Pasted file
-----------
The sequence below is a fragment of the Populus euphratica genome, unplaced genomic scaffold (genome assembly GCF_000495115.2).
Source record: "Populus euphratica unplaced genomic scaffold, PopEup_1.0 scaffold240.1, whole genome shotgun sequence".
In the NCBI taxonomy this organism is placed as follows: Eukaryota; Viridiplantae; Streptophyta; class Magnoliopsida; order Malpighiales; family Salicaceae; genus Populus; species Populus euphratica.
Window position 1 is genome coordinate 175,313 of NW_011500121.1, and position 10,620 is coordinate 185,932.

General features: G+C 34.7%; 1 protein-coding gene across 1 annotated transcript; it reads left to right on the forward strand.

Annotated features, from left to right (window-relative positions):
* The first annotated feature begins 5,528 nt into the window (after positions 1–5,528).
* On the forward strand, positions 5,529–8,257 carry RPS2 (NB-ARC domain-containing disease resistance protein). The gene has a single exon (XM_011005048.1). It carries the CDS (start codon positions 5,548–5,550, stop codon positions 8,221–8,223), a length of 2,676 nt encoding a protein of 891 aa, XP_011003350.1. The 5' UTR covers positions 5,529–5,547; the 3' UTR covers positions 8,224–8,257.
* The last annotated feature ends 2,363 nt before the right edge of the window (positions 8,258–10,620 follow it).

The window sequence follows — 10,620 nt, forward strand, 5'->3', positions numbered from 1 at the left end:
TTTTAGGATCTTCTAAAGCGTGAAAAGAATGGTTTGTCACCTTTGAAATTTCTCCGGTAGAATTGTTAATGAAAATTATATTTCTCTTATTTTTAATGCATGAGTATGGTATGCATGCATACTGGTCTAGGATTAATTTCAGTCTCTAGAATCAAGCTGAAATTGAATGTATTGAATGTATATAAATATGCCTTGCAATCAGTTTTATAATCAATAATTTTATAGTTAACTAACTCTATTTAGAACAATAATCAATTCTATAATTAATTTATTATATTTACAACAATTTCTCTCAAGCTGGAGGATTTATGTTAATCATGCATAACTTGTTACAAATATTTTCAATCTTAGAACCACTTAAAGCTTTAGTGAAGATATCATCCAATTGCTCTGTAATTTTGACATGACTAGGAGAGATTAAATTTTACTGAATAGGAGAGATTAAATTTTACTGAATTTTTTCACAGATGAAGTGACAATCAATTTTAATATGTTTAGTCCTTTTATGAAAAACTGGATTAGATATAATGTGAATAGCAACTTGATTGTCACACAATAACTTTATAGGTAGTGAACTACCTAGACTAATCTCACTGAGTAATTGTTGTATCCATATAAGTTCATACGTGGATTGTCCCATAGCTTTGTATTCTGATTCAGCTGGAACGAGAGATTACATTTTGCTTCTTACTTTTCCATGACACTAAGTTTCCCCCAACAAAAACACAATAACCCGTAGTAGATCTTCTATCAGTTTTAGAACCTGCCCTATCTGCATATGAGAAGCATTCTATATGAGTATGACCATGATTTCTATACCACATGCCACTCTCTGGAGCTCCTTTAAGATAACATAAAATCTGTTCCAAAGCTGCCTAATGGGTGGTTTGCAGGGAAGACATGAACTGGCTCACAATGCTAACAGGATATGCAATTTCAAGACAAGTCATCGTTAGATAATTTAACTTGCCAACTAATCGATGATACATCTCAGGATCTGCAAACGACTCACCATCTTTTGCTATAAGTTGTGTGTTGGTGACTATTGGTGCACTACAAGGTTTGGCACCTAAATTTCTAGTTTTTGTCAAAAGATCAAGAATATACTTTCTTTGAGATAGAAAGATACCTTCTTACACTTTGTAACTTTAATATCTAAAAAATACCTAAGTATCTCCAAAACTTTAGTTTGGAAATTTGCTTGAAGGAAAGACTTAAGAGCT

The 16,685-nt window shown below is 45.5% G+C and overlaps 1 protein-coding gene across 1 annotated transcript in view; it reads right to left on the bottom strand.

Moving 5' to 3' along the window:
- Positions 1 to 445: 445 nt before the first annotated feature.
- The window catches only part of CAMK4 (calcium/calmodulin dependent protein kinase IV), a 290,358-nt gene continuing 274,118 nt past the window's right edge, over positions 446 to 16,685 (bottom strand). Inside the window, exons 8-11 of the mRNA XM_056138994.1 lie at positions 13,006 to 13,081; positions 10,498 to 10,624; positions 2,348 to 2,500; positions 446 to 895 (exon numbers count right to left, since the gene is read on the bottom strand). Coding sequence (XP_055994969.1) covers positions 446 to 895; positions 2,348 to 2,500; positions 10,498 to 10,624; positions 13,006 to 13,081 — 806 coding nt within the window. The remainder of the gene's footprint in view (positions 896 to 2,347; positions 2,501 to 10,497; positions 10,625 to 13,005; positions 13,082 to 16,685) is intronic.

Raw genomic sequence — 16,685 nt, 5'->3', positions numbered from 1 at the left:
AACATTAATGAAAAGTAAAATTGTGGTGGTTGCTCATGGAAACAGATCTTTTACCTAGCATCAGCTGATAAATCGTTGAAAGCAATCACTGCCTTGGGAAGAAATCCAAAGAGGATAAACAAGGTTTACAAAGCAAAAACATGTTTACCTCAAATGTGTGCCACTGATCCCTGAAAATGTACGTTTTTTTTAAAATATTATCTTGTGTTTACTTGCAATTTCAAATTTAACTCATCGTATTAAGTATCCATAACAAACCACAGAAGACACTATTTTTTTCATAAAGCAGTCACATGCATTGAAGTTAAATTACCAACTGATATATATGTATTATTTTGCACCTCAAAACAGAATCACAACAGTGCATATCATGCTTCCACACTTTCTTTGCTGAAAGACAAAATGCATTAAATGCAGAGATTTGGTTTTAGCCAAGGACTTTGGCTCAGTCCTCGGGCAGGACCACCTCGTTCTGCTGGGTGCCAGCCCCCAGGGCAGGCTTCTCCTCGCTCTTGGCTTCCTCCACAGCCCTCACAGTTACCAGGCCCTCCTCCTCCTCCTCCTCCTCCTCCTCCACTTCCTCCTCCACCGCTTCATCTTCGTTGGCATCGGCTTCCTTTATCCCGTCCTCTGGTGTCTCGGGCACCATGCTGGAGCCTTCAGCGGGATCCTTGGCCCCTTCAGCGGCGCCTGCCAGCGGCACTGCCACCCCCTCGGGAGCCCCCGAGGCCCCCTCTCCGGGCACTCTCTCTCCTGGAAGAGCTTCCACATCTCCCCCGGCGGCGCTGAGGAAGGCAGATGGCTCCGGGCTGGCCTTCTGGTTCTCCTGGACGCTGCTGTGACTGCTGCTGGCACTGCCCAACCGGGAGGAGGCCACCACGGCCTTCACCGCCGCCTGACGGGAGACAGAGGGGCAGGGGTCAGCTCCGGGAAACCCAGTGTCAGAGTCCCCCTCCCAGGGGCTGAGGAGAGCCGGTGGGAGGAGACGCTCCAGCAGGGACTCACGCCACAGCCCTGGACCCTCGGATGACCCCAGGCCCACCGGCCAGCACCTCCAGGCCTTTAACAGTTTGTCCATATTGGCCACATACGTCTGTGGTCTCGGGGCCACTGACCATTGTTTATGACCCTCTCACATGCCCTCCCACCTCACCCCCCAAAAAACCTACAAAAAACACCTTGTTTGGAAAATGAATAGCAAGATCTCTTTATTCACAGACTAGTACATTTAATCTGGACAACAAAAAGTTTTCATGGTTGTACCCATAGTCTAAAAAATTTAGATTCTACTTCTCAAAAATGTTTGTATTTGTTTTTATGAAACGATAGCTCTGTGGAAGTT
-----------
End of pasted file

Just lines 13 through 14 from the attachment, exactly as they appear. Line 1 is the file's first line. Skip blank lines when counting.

Moving 5' to 3' along the window:
- Positions 1 to 445: 445 nt before the first annotated feature.